Facing repeated questions about this future at Facebook, Zuckerberg, who serves as chairman of the board as well as the company's chief, made clear he doesn't plan to step down as CEO.  Instead, he described Facebook as trying to come to terms with what had happened. "We're an idealistic and optimistic company," he said. "We know now we didn't do enough to focus on preventing abuse and thinking through how people use these tools to do harm."

Facebook now faces two central questions, he said: "Can we get our systems under control, and second, can we make sure that our systems aren't used to undermine democracy?"

That will probably require some adjustments to the social media platform.

"It's not enough to give people a voice, we have to make sure that people are not using that voice to spread disinformation," Zuckerberg said, acknowledging that Facebook has "to ensure that everyone in our ecosystem protects people's information."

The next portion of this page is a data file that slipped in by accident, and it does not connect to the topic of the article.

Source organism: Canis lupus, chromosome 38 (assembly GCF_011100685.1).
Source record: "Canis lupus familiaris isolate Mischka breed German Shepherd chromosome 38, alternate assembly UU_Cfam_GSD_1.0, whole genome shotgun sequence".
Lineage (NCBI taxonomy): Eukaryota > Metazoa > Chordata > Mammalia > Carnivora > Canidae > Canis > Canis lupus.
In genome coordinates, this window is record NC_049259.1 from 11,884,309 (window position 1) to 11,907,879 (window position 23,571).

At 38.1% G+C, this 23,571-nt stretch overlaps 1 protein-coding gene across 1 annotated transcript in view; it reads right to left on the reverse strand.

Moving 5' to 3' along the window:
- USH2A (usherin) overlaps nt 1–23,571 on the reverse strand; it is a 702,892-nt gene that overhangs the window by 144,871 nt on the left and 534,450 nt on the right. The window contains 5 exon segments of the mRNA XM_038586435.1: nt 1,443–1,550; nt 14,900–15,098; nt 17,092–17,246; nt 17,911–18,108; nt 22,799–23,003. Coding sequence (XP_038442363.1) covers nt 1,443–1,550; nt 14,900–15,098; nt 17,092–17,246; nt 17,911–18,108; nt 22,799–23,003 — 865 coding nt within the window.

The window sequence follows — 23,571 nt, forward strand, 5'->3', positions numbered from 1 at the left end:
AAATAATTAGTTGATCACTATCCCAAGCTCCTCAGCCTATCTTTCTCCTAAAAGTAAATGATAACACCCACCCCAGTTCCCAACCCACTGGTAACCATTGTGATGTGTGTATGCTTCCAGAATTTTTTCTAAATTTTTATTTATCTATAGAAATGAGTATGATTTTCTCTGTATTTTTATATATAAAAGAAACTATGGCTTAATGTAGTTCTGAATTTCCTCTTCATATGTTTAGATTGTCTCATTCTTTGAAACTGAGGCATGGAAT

Questions and answers

Facebook's public woes began last month when the company said it cut off Cambridge Analytica's access to its service. But that was only after it found out that The New York Times and the Guardian's Observer had learned about the data misuse, which occurred three years ago.

In response to a question from CNET, Zuckerberg said he waited to announce the number of people affected until Wednesday because Facebook wanted to get a "full understanding" and "give you the complete picture." Last week, Zuckerberg said data from "tens of millions" of people was caught up in the rogue app created by a lecturer at University of Cambridge to collect profile information that was then handed over to Cambridge Analytica.

Zuckerberg said the company is planning to audit apps and companies that connect with its service after apologizing and acknowledging the company left people vulnerable to having their public profiles collected by bad actors.